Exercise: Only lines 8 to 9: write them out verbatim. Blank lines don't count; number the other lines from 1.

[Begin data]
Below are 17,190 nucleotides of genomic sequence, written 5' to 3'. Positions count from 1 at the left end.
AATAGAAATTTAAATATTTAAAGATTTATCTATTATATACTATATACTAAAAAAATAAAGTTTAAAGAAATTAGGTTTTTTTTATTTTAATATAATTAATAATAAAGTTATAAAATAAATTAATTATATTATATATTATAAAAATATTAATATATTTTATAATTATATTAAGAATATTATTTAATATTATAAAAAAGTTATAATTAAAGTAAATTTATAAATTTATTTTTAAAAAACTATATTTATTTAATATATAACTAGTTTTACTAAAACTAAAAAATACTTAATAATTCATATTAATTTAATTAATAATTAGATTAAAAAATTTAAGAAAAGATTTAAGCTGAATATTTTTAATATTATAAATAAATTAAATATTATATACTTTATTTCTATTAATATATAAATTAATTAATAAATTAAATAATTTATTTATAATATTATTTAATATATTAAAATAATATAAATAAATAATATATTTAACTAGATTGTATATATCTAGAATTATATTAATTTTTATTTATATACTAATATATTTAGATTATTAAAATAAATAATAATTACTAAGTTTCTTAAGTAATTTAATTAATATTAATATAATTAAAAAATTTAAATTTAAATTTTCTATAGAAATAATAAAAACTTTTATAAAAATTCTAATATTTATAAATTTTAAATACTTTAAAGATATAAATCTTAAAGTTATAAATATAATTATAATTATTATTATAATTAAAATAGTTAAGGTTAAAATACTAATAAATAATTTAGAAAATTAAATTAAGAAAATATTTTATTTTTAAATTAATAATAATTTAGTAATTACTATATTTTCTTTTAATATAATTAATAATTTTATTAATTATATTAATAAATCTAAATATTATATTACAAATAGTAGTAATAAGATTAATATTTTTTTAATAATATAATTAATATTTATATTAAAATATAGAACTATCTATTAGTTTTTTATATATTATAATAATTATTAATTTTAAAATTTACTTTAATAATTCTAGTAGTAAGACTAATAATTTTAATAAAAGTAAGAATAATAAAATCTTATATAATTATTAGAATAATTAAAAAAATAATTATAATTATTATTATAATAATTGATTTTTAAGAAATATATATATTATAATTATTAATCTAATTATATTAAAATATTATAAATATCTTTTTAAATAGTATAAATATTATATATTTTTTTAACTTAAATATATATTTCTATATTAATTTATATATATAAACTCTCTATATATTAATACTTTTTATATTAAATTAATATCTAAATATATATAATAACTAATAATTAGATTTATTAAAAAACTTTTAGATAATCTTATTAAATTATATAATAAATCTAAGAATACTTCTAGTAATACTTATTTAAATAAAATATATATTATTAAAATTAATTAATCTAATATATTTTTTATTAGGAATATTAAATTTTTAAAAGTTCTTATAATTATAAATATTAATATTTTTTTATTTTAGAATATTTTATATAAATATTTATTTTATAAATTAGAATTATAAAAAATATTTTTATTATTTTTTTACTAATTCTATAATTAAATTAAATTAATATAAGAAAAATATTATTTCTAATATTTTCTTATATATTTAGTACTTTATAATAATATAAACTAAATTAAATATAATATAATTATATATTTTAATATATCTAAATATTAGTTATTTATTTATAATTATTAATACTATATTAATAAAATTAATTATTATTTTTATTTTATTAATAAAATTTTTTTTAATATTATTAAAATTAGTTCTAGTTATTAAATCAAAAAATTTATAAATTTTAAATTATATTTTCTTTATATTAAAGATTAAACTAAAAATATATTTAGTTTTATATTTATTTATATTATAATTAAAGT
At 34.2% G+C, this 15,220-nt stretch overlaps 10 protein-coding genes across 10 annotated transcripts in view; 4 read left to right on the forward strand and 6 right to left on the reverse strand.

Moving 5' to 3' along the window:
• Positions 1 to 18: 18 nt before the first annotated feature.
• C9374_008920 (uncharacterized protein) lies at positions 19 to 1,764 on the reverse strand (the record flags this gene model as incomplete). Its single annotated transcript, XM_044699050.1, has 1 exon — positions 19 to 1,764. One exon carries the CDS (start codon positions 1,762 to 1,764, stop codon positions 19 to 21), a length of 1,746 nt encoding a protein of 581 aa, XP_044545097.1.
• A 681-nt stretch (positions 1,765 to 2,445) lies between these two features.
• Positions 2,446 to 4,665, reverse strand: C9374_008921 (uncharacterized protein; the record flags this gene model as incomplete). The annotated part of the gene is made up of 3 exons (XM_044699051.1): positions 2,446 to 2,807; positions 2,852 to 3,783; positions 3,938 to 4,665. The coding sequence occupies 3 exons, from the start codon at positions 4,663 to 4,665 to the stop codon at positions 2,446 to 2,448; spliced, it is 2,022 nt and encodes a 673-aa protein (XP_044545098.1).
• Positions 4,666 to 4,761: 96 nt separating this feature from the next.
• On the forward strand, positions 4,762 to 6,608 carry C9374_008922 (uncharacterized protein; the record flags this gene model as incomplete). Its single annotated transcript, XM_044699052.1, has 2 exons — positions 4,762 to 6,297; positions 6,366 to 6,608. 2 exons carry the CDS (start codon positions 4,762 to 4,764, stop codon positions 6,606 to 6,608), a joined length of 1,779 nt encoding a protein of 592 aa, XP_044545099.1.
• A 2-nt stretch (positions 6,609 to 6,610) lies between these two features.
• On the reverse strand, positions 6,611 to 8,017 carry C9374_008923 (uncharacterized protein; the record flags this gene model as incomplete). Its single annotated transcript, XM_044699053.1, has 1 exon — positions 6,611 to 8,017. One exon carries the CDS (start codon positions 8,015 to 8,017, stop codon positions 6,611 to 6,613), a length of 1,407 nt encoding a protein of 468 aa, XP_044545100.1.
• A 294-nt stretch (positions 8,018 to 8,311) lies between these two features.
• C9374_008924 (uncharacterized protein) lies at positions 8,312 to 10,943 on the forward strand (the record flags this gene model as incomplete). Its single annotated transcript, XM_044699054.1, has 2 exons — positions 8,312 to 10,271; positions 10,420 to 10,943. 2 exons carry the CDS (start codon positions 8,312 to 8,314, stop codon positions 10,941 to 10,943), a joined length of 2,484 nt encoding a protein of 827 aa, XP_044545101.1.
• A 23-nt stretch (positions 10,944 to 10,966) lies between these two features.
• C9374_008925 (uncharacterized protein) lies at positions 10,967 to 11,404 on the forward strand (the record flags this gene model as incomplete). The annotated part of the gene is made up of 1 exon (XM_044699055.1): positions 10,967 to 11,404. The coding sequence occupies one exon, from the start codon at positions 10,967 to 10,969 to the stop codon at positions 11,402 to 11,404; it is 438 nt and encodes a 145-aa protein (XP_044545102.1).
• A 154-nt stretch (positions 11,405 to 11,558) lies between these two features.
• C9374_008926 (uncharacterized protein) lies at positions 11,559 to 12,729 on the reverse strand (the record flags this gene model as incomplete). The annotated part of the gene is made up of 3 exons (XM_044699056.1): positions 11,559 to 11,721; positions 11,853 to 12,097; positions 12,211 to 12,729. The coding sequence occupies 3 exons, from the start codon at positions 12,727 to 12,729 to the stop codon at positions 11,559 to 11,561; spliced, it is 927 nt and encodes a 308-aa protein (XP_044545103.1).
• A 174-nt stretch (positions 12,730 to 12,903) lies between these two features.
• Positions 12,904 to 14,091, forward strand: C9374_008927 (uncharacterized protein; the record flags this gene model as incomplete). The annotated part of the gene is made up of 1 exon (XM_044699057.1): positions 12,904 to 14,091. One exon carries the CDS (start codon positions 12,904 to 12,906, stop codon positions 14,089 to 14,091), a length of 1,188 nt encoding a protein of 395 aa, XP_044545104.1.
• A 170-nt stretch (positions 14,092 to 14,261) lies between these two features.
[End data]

• Positions 2,446 to 4,665, reverse strand: C9374_008921 (uncharacterized protein; the record flags this gene model as incomplete). The annotated part of the gene is made up of 3 exons (XM_044699051.1): positions 2,446 to 2,807; positions 2,852 to 3,783; positions 3,938 to 4,665. The coding sequence occupies 3 exons, from the start codon at positions 4,663 to 4,665 to the stop codon at positions 2,446 to 2,448; spliced, it is 2,022 nt and encodes a 673-aa protein (XP_044545098.1).
• Positions 4,666 to 4,761: 96 nt separating this feature from the next.